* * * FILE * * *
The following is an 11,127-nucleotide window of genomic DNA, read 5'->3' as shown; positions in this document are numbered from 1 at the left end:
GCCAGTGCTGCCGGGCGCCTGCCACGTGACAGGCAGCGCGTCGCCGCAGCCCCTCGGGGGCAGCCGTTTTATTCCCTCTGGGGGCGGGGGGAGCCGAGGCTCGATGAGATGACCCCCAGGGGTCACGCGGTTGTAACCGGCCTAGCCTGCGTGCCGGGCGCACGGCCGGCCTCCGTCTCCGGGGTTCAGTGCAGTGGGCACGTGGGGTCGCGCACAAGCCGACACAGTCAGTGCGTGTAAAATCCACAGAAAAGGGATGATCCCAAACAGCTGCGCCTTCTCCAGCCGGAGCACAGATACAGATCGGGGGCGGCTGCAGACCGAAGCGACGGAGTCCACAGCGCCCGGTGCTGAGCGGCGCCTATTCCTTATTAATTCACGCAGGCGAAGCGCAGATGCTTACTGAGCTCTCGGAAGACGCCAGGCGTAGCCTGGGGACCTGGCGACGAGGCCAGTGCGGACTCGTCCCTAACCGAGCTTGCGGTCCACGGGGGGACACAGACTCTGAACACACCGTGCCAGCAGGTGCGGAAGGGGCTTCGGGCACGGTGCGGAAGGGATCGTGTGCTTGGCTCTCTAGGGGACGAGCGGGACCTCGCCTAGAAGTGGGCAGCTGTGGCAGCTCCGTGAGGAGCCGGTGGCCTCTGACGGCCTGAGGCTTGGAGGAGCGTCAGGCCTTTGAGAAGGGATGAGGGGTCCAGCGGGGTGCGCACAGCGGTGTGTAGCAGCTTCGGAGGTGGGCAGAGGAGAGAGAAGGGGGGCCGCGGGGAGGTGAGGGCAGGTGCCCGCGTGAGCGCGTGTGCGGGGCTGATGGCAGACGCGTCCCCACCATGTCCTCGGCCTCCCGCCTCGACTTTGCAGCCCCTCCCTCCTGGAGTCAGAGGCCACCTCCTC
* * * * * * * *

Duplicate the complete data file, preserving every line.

The following is an 11,127-nucleotide window of genomic DNA, read 5'->3' as shown; positions in this document are numbered from 1 at the left end:
GCCAGTGCTGCCGGGCGCCTGCCACGTGACAGGCAGCGCGTCGCCGCAGCCCCTCGGGGGCAGCCGTTTTATTCCCTCTGGGGGCGGGGGGAGCCGAGGCTCGATGAGATGACCCCCAGGGGTCACGCGGTTGTAACCGGCCTAGCCTGCGTGCCGGGCGCACGGCCGGCCTCCGTCTCCGGGGTTCAGTGCAGTGGGCACGTGGGGTCGCGCACAAGCCGACACAGTCAGTGCGTGTAAAATCCACAGAAAAGGGATGATCCCAAACAGCTGCGCCTTCTCCAGCCGGAGCACAGATACAGATCGGGGGCGGCTGCAGACCGAAGCGACGGAGTCCACAGCGCCCGGTGCTGAGCGGCGCCTATTCCTTATTAATTCACGCAGGCGAAGCGCAGATGCTTACTGAGCTCTCGGAAGACGCCAGGCGTAGCCTGGGGACCTGGCGACGAGGCCAGTGCGGACTCGTCCCTAACCGAGCTTGCGGTCCACGGGGGGACACAGACTCTGAACACACCGTGCCAGCAGGTGCGGAAGGGGCTTCGGGCACGGTGCGGAAGGGATCGTGTGCTTGGCTCTCTAGGGGACGAGCGGGACCTCGCCTAGAAGTGGGCAGCTGTGGCAGCTCCGTGAGGAGCCGGTGGCCTCTGACGGCCTGAGGCTTGGAGGAGCGTCAGGCCTTTGAGAAGGGATGAGGGGTCCAGCGGGGTGCGCACAGCGGTGTGTAGCAGCTTCGGAGGTGGGCAGAGGAGAGAGAAGGGGGGCCGCGGGGAGGTGAGGGCAGGTGCCCGCGTGAGCGCGTGTGCGGGGCTGATGGCAGACGCGTCCCCACCATGTCCTCGGCCTCCCGCCTCGACTTTGCAGCCCCTCCCTCCTGGAGTCAGAGGCCACCTCCTC